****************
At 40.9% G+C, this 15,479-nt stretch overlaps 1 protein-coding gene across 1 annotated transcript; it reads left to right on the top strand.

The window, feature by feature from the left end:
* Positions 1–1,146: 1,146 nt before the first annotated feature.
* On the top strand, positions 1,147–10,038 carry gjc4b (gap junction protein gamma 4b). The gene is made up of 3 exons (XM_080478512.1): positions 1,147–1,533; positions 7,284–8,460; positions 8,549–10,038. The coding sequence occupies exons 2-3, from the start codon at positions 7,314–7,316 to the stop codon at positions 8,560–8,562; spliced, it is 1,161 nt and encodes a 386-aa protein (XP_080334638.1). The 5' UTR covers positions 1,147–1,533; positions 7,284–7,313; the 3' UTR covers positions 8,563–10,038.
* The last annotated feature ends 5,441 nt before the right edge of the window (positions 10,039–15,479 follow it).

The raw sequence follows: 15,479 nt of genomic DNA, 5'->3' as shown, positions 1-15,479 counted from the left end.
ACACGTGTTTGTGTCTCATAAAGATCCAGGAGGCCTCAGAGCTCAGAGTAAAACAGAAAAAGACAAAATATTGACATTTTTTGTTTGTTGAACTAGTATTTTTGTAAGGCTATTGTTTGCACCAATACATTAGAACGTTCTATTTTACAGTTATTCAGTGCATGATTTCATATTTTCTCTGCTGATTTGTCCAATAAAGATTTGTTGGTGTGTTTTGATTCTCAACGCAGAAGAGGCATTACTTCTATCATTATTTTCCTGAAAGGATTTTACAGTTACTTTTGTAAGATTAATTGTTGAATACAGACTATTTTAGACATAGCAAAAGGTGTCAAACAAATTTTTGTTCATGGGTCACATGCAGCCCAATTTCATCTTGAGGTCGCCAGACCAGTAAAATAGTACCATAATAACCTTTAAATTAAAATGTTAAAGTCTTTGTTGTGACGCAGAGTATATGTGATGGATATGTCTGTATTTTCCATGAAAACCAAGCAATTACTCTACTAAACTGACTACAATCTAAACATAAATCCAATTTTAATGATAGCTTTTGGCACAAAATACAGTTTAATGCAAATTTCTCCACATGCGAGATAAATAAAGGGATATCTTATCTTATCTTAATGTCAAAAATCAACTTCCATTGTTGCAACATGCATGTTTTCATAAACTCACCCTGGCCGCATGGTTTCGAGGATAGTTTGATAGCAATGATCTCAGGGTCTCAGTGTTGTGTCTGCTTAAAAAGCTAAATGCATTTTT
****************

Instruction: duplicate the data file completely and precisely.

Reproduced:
At 40.9% G+C, this 15,479-nt stretch overlaps 1 protein-coding gene across 1 annotated transcript; it reads left to right on the top strand.

The window, feature by feature from the left end:
* Positions 1–1,146: 1,146 nt before the first annotated feature.
* On the top strand, positions 1,147–10,038 carry gjc4b (gap junction protein gamma 4b). The gene is made up of 3 exons (XM_080478512.1): positions 1,147–1,533; positions 7,284–8,460; positions 8,549–10,038. The coding sequence occupies exons 2-3, from the start codon at positions 7,314–7,316 to the stop codon at positions 8,560–8,562; spliced, it is 1,161 nt and encodes a 386-aa protein (XP_080334638.1). The 5' UTR covers positions 1,147–1,533; positions 7,284–7,313; the 3' UTR covers positions 8,563–10,038.
* The last annotated feature ends 5,441 nt before the right edge of the window (positions 10,039–15,479 follow it).

The raw sequence follows: 15,479 nt of genomic DNA, 5'->3' as shown, positions 1-15,479 counted from the left end.
ACACGTGTTTGTGTCTCATAAAGATCCAGGAGGCCTCAGAGCTCAGAGTAAAACAGAAAAAGACAAAATATTGACATTTTTTGTTTGTTGAACTAGTATTTTTGTAAGGCTATTGTTTGCACCAATACATTAGAACGTTCTATTTTACAGTTATTCAGTGCATGATTTCATATTTTCTCTGCTGATTTGTCCAATAAAGATTTGTTGGTGTGTTTTGATTCTCAACGCAGAAGAGGCATTACTTCTATCATTATTTTCCTGAAAGGATTTTACAGTTACTTTTGTAAGATTAATTGTTGAATACAGACTATTTTAGACATAGCAAAAGGTGTCAAACAAATTTTTGTTCATGGGTCACATGCAGCCCAATTTCATCTTGAGGTCGCCAGACCAGTAAAATAGTACCATAATAACCTTTAAATTAAAATGTTAAAGTCTTTGTTGTGACGCAGAGTATATGTGATGGATATGTCTGTATTTTCCATGAAAACCAAGCAATTACTCTACTAAACTGACTACAATCTAAACATAAATCCAATTTTAATGATAGCTTTTGGCACAAAATACAGTTTAATGCAAATTTCTCCACATGCGAGATAAATAAAGGGATATCTTATCTTATCTTAATGTCAAAAATCAACTTCCATTGTTGCAACATGCATGTTTTCATAAACTCACCCTGGCCGCATGGTTTCGAGGATAGTTTGATAGCAATGATCTCAGGGTCTCAGTGTTGTGTCTGCTTAAAAAGCTAAATGCATTTTT